IN WHICH I have less than 48 hours to get to New York City, find a place to live, seal the deal, and return home, victorious. Period. This is my account of my housing reconnaissance, May 7 – 8.
I’ve always had this thing about New York City. Ever since I can remember, it seemed to me a terrifying mixture of too much concrete, too much hype and too many people hell bent on doing each other too much harm. Obviously, I have entire storehouses of negative New York memes running rampant through my already imaginative mind. I pictured NYC as a cruel and uncaring place; a wretched empire for the young, the rich, the jaded and the exceptionally greedy, where being pick-pocketed, mugged, and robbed was just something that happened while you stood in line for coffee.
And then I learned I was being transferred there.
Once I stopped hyperventilating, I began pouring through the history of the city; spending hours hunched over Google Earth, memorizing subway maps, bus schedules, and generally reading everything there was to know about this mecca of perpetual insomnia. I imagined that IF I found a place to live, it’d be an overpriced cubbyhole beneath creaking stairs in a condemned building. I imagined that crackheads, pimps, thieves and junkies would take turns breaking into my apartment while I slept, stealing everything that I owned, over and over, until I went mad. I further imagined that if I went to my employers and complained, they’d somehow blame me for negligence. (I pride myself on being a law-abiding person, but I’ve had some bad experiences with authority figures in the past, instances which I’ll not expound upon here, but which have nonetheless left me permanently mistrustful of bureaucracy of any sort. Die, trust. Die.)
Two pieces of information did wonders for my mood: One, NYCScout, a production location specialist I follow on Twitter, revealed that there were only three “real” New York alleys left in the whole city. The odds of me being dragged into one of them by a gang of vicious 6th graders and beaten within an inch of my life was officially slim to none. And two, there was the legacy of former New York City Mayor Rudy Giuliani; a blitzkrieg on the underbelly of New York of old, which many say resulted directly in the dwindling crime rate.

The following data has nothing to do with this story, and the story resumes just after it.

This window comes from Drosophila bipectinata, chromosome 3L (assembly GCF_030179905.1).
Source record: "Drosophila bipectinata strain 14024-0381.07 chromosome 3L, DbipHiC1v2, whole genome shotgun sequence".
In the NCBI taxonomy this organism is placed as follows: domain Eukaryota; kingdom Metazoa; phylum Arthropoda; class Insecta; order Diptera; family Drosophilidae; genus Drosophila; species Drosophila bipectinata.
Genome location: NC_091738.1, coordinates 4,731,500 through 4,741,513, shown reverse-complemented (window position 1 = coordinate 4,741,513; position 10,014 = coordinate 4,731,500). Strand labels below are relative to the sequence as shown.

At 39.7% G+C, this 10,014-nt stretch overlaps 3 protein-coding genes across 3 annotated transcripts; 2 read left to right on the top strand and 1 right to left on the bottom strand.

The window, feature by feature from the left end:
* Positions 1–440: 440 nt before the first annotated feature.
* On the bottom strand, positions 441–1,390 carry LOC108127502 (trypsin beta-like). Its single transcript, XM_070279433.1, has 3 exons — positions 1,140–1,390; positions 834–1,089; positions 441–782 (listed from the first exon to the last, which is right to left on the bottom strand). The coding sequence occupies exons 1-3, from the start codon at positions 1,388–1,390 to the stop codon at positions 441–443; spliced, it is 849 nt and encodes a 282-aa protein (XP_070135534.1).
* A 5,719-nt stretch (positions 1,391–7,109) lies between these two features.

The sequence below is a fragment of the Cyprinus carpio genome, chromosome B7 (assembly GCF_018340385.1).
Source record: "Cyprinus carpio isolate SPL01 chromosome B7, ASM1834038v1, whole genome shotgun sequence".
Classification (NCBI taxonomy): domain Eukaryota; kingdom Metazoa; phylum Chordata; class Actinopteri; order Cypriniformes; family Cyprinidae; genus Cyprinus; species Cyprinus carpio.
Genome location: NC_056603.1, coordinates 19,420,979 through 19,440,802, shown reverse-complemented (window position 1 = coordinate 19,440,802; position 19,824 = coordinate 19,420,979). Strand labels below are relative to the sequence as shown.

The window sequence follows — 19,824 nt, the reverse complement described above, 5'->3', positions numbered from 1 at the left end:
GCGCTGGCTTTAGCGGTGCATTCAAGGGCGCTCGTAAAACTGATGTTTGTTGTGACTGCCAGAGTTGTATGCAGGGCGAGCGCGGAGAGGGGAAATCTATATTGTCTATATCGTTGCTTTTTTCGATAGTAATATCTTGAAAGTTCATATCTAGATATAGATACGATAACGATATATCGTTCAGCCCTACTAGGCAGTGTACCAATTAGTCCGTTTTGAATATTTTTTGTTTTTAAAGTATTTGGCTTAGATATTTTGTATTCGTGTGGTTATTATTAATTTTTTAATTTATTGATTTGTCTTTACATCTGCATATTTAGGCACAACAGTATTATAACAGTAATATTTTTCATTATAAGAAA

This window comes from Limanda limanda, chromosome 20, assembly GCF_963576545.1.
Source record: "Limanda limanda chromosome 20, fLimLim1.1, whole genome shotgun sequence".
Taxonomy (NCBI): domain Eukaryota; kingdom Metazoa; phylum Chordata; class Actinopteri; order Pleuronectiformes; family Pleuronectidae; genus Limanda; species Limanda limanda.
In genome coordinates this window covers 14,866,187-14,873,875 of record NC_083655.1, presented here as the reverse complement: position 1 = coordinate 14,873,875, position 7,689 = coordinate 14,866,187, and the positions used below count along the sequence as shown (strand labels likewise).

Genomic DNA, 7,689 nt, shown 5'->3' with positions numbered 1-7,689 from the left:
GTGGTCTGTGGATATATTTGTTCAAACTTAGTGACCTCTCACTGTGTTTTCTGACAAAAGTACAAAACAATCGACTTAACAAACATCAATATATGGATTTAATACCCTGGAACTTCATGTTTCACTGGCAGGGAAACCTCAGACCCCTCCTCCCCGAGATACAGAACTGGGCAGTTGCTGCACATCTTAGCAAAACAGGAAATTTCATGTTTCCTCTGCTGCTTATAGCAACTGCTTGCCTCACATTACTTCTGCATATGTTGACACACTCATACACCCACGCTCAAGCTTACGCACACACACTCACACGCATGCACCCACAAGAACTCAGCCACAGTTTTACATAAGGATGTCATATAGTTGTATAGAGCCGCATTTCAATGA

Your predicted response: “But I miss the whores in Times Square!” I realize that NYC means different things to different people, and there are some of you who probably love it. Awesome. I’d like to point out that you already have fond memories and experiences on which to base your opinions. I, at the time of writing this, do not. So please, allow me the opportunity to be wrong.
Housing: I knew I was going to need a place as close to the subway line as possible. There is such a thing as a real estate triangle in NYC; SPACE, LOCATION, and PRICE. You can have two. Unless you’re a household name, you probably won’t get all three. There was no way I could afford anything in Lower Manhattan or Greenwich Village, which was a straight shot uptown on the 1 Red line. My secondary was Brooklyn; specifically, the quiet, tree-lined neighborhoods of Williamsburg.
The subway and bus routes were like colorful rivers that cut through the city, flowing straight toward the mouth of the Staten Island Ferry, and without a better source of info, I based my apartment-hunting strategy on this. A stroke of good luck: a fellow photographer and good friend introduced me to his brother Anthony; an up-and-coming real estate broker who just happened to work for the largest firm in NYC. This made all the difference in the world. I contacted Anthony; we agreed on a time and a place to meet, and he advised me as to what forms I would need to bring along. There was nothing left to do but go.
I caught the 0635 train departing Union Station on Friday, May 7. Next stop: facing my fears.